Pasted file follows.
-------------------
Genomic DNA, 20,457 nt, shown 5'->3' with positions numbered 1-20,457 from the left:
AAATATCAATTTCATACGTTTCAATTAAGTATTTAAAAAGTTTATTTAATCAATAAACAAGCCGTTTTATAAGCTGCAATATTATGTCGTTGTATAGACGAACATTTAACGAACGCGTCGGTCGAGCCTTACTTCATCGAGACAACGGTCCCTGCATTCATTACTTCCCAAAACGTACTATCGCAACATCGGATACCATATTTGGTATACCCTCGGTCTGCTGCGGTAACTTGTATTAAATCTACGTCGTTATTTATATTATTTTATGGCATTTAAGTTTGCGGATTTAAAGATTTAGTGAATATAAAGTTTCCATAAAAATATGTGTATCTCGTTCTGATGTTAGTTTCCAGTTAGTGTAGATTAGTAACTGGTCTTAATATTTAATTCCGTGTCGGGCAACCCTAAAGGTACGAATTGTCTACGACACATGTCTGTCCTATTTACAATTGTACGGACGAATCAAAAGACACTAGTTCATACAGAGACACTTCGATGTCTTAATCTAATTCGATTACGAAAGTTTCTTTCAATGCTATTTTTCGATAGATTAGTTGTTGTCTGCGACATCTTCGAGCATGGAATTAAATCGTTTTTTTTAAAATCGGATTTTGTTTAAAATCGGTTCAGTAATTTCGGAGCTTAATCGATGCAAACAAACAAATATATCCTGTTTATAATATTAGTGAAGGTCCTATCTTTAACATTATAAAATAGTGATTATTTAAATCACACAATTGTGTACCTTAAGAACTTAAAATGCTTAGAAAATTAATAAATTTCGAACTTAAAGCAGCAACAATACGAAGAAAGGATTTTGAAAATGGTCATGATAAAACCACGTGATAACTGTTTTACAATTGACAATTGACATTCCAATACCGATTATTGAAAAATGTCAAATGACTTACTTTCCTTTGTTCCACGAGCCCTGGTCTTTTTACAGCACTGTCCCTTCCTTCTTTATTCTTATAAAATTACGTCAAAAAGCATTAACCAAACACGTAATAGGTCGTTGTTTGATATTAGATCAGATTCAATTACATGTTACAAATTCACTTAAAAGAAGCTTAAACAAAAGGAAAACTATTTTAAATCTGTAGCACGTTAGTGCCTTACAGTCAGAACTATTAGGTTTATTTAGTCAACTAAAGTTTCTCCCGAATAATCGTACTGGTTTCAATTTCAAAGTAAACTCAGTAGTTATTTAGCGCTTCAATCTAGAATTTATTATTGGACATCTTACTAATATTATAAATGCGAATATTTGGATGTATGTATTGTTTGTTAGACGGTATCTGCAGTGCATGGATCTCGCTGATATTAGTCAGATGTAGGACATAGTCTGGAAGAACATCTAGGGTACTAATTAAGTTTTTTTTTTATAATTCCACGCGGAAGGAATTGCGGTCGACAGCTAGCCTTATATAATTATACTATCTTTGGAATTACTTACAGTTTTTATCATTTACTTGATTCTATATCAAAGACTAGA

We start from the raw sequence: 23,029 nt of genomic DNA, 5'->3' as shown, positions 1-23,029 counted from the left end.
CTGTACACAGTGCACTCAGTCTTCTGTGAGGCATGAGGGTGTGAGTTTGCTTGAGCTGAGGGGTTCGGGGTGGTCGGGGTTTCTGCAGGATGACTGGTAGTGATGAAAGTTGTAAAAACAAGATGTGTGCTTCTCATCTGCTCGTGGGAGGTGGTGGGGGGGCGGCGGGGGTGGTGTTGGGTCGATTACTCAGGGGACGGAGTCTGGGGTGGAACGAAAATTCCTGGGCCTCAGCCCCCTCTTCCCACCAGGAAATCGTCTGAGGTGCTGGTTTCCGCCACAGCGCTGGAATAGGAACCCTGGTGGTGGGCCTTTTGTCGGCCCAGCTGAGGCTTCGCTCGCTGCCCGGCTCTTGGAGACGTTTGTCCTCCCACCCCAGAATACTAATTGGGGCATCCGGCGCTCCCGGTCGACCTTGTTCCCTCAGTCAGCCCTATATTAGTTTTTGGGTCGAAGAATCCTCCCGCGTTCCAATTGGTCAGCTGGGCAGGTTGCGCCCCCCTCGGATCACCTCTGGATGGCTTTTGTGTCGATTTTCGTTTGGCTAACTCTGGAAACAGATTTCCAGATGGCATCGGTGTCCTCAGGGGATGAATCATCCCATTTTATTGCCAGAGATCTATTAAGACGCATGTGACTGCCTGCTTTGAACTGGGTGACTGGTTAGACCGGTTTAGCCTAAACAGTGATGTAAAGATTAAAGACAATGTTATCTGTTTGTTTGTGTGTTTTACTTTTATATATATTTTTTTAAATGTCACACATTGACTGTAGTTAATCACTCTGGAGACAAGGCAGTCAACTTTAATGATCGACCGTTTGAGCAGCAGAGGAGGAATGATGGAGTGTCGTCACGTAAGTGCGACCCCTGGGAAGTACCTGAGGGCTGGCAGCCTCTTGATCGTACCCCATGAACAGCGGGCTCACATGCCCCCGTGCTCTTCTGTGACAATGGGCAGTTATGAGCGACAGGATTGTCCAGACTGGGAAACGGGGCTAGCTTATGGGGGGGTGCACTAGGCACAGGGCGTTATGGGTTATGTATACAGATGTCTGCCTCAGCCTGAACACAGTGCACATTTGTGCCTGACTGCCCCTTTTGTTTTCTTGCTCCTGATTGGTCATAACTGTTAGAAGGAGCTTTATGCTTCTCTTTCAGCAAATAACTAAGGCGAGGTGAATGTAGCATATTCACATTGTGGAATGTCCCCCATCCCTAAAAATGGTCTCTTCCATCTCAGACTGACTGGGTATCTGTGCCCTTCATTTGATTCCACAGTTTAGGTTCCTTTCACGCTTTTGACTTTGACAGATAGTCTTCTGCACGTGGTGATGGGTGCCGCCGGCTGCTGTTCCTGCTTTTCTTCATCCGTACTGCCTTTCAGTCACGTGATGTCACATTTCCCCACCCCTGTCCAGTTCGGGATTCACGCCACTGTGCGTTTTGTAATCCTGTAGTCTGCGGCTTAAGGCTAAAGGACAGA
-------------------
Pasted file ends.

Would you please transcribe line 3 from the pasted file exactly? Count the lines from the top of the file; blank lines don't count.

We start from the raw sequence: 23,029 nt of genomic DNA, 5'->3' as shown, positions 1-23,029 counted from the left end.